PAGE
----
Our first reading is truly one of the funnier stories that come out of the life of the way too serious prophet Elisha. It starts with what many in Israel would have thought a bit of a riddle, a rather strange proposition. For some laughable, even. In the kingdom of Aram, what is today Syria, a kingdom that was an enemy of Israel. (Here we are nearly 3,000 years later and nothing has changed.) But in that ancient kingdom, there is a military man who is seen as blessed by God because he has had success on the battlefield. A non-Hebrew, enemy of Israel blessed by God. As I said, laughable to some. And from the presence of the Israelite slave in his house, one can see that some of his military success has been against God’s chosen people. What is going on here? However, that is not the point of this story. It is just a stated fact, as uncomfortable as it might make some people that an outsider, an enemy even, is favored by God. But back to the story. The Israelite slave speaks of a possible cure for General Naaman’s leprosy, and so the favored military leader gets the king of Aram to write (in peace) to the King of Israel – who in turn, unable to give thanks for the possibility of a peaceful exchange, immediately assumes once an enemy always an enemy; and he figures that the King of Aram is asking for the impossible so that when the answer is no, he’ll have reason to attack again. The king of Israel could not open his eyes to give thanks for all that God had given him, great prophets and faithful promises, but only saw his own shortcomings and so saw pictured no thanks giving at all.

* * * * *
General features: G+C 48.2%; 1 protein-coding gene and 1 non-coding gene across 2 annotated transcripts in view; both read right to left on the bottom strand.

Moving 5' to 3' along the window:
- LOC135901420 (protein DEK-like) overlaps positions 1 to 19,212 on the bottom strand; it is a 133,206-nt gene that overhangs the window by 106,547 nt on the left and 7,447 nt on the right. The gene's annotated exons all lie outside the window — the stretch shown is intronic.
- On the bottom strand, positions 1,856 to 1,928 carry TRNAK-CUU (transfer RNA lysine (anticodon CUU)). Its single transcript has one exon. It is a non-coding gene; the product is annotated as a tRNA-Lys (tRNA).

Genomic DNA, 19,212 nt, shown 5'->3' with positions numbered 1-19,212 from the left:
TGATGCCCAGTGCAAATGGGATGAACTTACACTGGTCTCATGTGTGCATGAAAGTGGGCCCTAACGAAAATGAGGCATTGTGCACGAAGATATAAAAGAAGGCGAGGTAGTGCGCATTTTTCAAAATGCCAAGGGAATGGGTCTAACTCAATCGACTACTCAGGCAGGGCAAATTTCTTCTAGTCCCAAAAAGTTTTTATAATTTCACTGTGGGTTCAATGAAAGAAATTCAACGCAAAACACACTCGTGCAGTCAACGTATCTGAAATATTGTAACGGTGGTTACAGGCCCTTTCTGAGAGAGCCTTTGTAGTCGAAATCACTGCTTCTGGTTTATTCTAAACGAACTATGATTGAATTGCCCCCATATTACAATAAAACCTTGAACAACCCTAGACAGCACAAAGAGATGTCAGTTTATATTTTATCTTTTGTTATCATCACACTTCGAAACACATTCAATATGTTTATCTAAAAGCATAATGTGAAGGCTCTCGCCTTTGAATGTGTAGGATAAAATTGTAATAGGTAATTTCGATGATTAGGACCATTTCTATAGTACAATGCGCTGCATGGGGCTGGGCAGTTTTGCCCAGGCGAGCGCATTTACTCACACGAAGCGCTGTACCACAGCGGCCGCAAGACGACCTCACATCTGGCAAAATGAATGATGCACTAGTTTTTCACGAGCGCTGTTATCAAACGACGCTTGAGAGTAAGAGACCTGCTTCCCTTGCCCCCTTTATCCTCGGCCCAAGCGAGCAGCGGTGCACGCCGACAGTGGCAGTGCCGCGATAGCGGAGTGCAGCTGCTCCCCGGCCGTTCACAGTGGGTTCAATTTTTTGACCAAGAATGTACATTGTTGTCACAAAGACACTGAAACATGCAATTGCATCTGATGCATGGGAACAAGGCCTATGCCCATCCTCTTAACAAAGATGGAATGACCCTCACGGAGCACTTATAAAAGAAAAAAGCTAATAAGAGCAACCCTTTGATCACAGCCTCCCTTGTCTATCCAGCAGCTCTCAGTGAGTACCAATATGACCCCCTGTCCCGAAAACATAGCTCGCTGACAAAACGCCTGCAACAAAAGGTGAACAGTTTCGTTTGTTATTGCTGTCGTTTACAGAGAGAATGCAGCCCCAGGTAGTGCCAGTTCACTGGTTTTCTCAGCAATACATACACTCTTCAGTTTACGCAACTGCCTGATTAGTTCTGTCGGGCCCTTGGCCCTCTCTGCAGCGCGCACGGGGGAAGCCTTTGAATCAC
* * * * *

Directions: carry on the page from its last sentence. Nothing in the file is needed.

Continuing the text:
But Elisha jumps in and says, send Naaman to me. Now Naaman is coming with lots of thank you gifts and he is ready to say thank you to whoever cures him in a really big and rich way – gold, silver, garments. (There’s a thanksgiving we would all like to picture being given to us.) But Elisha won’t have it. He is happy to direct Naaman to the healing power of God. And tells him to simply wash seven times in the Jordan and he will be clean. Blinded by his own self-importance and expecting a miracle worker to give a performance worthy of the treasure that he is ready to give, Naaman is outraged by such humble, mundane directions for the cleansing of his illness. He expects great things, greater attention, greater production. (He would have fit in well in our reality TV, celebrity pampering culture. But I’m not mentioning any names.) But once again, as in any comedy of the Roman theatre, it is the servant who speaks the wise words to the foolish and blind, self-absorbed master. Naaman follows the directions and he is healed. And with his wholeness restored, his life returned to him, his thanksgiving is a bold statement of faith affirming that God is truly God.